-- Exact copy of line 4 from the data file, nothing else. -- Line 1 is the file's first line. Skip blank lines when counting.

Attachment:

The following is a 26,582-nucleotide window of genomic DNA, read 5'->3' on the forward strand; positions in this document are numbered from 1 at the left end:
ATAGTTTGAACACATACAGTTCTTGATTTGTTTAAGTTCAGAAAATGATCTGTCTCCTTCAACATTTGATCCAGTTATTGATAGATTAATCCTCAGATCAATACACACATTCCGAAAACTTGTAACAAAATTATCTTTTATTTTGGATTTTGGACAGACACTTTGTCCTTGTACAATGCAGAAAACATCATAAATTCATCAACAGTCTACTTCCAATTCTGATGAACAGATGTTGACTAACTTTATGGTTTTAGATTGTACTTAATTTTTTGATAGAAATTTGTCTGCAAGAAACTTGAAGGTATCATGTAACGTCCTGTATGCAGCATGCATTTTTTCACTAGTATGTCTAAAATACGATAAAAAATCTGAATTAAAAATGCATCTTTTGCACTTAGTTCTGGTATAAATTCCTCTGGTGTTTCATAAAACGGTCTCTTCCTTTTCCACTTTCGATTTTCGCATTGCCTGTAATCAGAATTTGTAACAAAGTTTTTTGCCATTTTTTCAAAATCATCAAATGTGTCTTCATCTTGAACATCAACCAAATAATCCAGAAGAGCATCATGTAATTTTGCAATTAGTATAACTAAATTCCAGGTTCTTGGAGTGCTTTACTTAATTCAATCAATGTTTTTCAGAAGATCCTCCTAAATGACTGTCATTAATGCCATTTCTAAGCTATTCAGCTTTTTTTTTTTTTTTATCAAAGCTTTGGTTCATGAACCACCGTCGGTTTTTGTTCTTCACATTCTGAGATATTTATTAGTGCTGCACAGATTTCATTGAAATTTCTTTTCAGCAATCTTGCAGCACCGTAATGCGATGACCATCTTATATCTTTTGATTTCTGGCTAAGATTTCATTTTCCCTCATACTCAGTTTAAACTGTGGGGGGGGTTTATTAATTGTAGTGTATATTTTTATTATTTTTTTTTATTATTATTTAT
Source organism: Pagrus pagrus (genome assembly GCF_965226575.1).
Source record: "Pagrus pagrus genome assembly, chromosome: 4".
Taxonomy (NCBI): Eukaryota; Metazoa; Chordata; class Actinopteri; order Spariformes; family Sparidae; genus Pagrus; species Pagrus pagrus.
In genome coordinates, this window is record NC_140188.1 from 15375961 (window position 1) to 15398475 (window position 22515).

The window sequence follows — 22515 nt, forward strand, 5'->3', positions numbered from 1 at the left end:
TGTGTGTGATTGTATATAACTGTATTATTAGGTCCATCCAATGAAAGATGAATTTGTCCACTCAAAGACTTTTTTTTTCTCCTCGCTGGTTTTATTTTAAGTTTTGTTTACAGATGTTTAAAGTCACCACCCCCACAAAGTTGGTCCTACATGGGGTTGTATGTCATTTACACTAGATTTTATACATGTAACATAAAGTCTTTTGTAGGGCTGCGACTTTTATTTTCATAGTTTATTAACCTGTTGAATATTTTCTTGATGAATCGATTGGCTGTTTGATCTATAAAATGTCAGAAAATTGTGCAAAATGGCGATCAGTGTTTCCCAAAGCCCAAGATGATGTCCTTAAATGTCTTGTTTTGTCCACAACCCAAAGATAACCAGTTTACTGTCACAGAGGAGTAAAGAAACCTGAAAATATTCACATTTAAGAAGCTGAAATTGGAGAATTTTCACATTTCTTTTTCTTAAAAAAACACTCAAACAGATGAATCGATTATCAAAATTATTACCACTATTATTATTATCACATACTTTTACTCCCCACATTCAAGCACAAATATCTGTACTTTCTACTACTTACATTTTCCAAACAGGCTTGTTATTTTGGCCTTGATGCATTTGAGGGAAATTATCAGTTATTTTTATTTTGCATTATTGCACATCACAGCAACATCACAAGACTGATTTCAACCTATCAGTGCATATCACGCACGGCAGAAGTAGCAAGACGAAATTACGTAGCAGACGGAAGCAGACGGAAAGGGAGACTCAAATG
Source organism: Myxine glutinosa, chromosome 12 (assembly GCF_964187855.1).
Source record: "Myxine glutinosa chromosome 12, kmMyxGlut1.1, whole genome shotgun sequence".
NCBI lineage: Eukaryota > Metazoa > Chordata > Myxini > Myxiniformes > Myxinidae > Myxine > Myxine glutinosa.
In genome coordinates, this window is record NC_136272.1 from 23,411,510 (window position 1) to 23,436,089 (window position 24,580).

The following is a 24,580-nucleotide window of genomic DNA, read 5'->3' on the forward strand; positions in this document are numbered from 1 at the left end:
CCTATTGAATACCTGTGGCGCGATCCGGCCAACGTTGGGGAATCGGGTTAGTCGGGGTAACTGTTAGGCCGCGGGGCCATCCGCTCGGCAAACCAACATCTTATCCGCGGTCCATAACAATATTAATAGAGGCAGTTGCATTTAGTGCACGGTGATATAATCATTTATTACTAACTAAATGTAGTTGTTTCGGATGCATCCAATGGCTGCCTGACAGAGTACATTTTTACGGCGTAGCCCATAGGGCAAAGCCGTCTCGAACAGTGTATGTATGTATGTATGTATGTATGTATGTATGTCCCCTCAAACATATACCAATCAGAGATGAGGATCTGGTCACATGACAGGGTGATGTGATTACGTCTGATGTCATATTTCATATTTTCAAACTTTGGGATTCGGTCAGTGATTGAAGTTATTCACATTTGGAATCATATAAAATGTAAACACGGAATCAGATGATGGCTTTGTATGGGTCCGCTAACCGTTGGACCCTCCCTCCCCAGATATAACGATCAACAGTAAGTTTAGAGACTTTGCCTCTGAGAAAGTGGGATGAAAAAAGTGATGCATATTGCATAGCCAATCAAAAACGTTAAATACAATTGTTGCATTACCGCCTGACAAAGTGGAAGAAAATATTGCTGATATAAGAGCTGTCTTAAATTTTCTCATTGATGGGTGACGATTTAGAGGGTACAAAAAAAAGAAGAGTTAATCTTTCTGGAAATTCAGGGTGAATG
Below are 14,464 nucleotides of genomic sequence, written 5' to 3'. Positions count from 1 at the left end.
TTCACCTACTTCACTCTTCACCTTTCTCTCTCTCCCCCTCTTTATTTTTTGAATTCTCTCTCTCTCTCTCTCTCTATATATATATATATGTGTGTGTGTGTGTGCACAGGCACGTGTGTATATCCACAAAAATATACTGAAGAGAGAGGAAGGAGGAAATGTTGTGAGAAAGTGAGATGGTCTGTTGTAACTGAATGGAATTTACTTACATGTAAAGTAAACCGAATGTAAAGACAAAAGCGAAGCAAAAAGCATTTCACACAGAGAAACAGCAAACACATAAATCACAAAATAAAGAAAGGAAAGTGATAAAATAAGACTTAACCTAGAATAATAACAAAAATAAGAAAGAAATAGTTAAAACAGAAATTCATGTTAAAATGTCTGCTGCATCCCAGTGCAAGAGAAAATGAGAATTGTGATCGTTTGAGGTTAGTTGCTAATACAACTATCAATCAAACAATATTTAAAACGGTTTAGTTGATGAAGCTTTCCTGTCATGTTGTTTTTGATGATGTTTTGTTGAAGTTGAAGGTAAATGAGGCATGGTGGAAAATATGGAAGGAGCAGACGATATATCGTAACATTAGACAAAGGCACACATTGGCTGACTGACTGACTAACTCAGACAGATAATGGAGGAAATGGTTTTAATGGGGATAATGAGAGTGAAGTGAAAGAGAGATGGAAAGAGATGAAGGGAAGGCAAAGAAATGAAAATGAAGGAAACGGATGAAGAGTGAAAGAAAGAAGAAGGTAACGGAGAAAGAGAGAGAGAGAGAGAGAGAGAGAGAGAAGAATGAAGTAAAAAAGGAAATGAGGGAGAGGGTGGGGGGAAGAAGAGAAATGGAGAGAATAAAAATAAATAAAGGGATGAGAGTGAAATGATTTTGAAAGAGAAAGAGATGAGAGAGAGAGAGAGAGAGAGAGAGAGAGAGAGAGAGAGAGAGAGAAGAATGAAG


Source record: "Pagrus pagrus genome assembly, chromosome: 4".